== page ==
Registration Dossier

Administrative data

Endpoint:
repeated dose toxicity: other route
Type of information:
experimental study
Adequacy of study:
disregarded due to major methodological deficiencies
Reliability:
3 (not reliable)
Rationale for reliability incl. deficiencies:
other: Route of exposure not relevant for human

Data source

Reference
Reference Type:
publication
Title:
Granuloma formation in normal guinea pigs injected intradermally with aluminum and zirconium compounds
Author:
Turk, J.L., Parker, D.
Year:
1977
Bibliographic source:
The Journal of Investigative Dermatology, 68:336-340, 1977

Materials and methods

Results and discussion

Target system / organ toxicity

Critical effects observed:
not specified

Applicant's summary and conclusion

Executive summary:

Guinea pigs were injected intradermally with 5 mg, 0.5 mg. and 0.05 mg of the following compounds: zirconium carbonate (ZrCO3), aluminum chlorhydrate (ACH), and zirconium aluminum glycine complex (ZAGS), or 6.5 mg. 0.65 mg, and 0.065 mgof aluminum hydroxide (AI(OH)3), in 0.1 ml of saline. Al(OH)3 produced measurable granulomas with the 6.5 -mg and 0.65 -mg doses; those produced by the 6.5 -mg dose persisted for over 28 days. No increase in skin thickness was detected with ZrCO3. Histologic examination of the Al(OH)3 granulomas revealed large undifferentiated macrophages and occasional giant cells surrounding the area containing the injected material. There was little evidence of infiltration with other inflammatory cells and no evidence of fibrosis, although there was always some degree of central necrosis. While ZrCO3 induced no measurable granulomas, the injection site usually contained a small collection of macrophages that had ingested crystalline material.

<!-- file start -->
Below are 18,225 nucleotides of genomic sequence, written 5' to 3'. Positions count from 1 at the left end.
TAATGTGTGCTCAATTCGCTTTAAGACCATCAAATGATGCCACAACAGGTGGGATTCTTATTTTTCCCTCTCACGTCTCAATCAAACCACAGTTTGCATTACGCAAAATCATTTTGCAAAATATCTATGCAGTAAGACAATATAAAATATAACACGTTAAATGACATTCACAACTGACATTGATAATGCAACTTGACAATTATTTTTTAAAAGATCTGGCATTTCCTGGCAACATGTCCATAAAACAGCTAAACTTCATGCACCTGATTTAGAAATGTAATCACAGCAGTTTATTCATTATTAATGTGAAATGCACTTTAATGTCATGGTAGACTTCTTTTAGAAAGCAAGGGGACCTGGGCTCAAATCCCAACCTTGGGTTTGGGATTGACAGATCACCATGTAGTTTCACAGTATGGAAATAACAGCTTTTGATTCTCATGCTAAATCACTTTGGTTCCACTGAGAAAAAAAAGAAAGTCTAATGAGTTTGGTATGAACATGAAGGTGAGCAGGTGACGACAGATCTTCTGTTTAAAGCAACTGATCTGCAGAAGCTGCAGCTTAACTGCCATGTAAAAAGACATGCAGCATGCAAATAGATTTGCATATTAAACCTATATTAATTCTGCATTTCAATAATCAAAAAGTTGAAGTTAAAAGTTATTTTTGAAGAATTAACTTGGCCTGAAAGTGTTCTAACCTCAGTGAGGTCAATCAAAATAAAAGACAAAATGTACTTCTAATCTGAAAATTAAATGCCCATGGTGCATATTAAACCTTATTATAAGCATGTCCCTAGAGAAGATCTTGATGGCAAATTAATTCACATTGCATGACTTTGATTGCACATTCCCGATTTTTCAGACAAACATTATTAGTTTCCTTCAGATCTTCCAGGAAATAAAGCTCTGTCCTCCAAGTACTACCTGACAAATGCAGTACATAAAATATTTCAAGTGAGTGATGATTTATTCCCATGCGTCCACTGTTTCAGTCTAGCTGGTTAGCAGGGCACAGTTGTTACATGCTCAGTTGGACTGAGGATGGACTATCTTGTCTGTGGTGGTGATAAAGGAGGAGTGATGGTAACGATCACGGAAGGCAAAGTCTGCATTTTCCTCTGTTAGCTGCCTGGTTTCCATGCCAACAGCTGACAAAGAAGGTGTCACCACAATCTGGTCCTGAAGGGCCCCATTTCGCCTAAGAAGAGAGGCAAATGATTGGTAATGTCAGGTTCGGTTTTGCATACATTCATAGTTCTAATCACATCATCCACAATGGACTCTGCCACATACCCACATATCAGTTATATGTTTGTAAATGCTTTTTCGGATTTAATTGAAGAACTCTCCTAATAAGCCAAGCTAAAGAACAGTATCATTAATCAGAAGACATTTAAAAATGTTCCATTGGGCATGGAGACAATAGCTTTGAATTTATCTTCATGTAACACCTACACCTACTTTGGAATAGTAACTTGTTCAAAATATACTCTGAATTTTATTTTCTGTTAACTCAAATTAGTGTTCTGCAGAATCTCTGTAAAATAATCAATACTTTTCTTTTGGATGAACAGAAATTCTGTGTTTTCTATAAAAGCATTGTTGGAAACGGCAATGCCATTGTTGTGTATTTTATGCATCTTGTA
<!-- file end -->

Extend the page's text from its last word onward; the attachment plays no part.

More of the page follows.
Both ACH and ZAGS produced increases in skin thickness even at the 0.05-mg dos. This began 14 days after injection, and reached a maximum at 21 days. Histologically, the lesions showed ganulomas which consisted of shredded bundles of intensely basophilic collagen, which also stained with Weigert's elastic stain. This area contained many giant cells and histiocytes, which were markedly pleomorphic, strongly hyperchromatic, and occasionally phagocytic. This process was succeeded by intense fibrosis. The changes in collagen could be the same as those seen in senile elastosis.